The Lost Gardens Of Orkney, 5, Pilgrim House

“My garden is my most beautiful masterpiece.” – Claude Monet

Image credit Bell

The original House at Woodwick, Evie, is long gone. The one we see today was built in about 1912 by the skilled Orcadian mason Samuel Firth. (More about that in a future article). Over time the House has had different uses and one (if not its most important one) was during World War 2.

During the years of World War 2 Woodwick House, Evie with its wonderful garden was put to valuable use as a rest home for servicemen – Toc H, Pilgrim House.

Pilgrim House, Orkney, was established by Rev. ‘Tubby’ Clayton, the founder of Toc H and funded by The Pilgrim Trust. Running the home in Evie was Matron Alison MacFie. Both Alison MacFie and Tubby Clayton had experienced the horrors of World War 1. Alison as a nurse and Tubby establishing a rest house for servicemen. Tubby’s incredible story is told here: The Toc H Story Tubby Clayton understood the importance of having a place where men and officers (unusual for those times) could come for some respite. He even set up a lending library so men could take out a book leaving their cap as a receipt.

During the inter war years Alison MacFie was part of a team ‘The League of Women Helpers’. These were women who after nursing in World War 1 continued to serve and work in the growing Toc H movement.

Toc H grew quickly and attracted the patronage of many well known thinkers and socialists of the time (Alexander Paterson, Henry Willink, G. K. Chesterton etc) . 

Toc H Our Story

In March 1940 Woodwick House, Evie opened its doors – and gardens – as Toc H Pilgrim House. On the 14th of November 1939 the sinking of the Royal Oak sheltering in Scapa Flow resulted in 835 men killed. This tragedy inspired Tubby to set up Toc H in Orkney and Mrs Traill donated Woodwick House for the purpose.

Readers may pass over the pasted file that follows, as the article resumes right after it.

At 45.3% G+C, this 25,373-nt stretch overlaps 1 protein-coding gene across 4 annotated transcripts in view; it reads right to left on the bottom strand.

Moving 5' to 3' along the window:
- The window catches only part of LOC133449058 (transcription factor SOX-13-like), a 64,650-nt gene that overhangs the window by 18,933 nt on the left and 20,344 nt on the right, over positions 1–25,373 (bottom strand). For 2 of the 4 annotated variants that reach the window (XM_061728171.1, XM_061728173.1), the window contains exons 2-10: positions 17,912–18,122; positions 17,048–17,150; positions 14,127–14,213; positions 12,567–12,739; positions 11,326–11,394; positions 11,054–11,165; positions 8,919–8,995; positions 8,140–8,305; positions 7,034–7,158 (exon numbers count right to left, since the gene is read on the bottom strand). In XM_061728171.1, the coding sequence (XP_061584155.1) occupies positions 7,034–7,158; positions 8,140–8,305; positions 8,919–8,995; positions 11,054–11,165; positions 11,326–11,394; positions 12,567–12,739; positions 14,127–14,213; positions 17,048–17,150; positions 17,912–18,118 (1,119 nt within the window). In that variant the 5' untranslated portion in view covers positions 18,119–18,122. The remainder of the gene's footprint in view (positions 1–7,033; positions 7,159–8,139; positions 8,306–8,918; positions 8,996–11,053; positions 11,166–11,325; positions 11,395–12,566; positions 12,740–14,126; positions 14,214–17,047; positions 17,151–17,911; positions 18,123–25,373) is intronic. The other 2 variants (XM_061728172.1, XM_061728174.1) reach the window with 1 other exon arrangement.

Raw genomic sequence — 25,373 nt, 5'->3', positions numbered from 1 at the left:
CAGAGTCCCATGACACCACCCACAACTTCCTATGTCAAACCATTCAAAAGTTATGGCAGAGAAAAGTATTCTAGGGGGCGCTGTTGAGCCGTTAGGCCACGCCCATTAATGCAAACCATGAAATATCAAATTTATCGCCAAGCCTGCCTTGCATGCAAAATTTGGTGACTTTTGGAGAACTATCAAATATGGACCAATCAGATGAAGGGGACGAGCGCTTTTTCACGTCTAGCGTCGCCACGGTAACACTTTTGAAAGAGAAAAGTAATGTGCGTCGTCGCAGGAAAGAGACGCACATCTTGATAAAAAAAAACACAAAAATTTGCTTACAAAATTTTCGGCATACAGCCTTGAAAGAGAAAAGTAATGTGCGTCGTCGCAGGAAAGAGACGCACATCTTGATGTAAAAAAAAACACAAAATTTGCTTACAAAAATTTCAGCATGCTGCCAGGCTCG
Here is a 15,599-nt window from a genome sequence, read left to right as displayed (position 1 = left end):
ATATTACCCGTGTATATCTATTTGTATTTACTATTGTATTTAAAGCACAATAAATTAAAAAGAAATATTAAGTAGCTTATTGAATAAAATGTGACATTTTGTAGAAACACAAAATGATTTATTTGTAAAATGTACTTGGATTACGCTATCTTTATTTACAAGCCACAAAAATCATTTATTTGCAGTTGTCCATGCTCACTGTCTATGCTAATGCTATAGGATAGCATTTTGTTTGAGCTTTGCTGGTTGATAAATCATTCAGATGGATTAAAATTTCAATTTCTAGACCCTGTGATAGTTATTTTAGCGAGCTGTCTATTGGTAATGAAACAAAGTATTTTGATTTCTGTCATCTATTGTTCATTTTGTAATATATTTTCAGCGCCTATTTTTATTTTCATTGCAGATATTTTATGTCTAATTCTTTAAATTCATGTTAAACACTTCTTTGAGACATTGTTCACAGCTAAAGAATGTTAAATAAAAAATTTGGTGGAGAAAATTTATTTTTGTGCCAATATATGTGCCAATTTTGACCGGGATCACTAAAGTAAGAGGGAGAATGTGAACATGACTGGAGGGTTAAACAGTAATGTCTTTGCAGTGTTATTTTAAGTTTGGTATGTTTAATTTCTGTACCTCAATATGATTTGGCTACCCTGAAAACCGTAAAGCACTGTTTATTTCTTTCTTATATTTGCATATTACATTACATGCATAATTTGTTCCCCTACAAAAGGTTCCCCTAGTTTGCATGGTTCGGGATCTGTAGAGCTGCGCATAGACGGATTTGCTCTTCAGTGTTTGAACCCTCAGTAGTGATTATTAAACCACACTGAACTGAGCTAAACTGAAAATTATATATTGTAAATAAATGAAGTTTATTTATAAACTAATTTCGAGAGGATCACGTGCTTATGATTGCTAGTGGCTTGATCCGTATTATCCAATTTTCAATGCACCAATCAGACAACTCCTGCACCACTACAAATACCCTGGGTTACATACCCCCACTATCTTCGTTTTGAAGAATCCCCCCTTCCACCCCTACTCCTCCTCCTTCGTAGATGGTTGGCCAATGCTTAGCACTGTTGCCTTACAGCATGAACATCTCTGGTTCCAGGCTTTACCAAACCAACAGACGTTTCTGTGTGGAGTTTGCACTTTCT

The Pilgrim Trust funded the project. It had been established in 1930 by American philanthropist with familial ties to Dumfriesshire, in 1930.

Over the 5 years that Pilgrim House was a rest home for all branches of the services it had helped 3,400 men in their recovery process. Queen Mary gifted ‘Billy’ a cocker spaniel to Toc H Orkney.

The gardens were a crucial part in supporting the men to recover and rest.

Woodwick House Evie. Image credit Bell

Matron MacFie was often asked to give talks to interested groups about the work of Toc H but she also made sure that others could access the wonderful garden. For their annual summer outing Alison MacFie would invite the children and staff of the Evie School to visit. The picnic would not just include lovely home bakes but games and walks in the garden. Those servicemen who were able helped out with the activities. For everyone concerned this annual picnic left the war far behind.

Gardens have a wonderful way of healing and providing an escape from the stresses of everyday life.

“The lesson I have thoroughly learnt, and wish to pass on to others, is to know the enduring happiness that the love of a garden gives.” Gertrude Jekll

Image credit Bell

Also in this series:

Fiona Grahame

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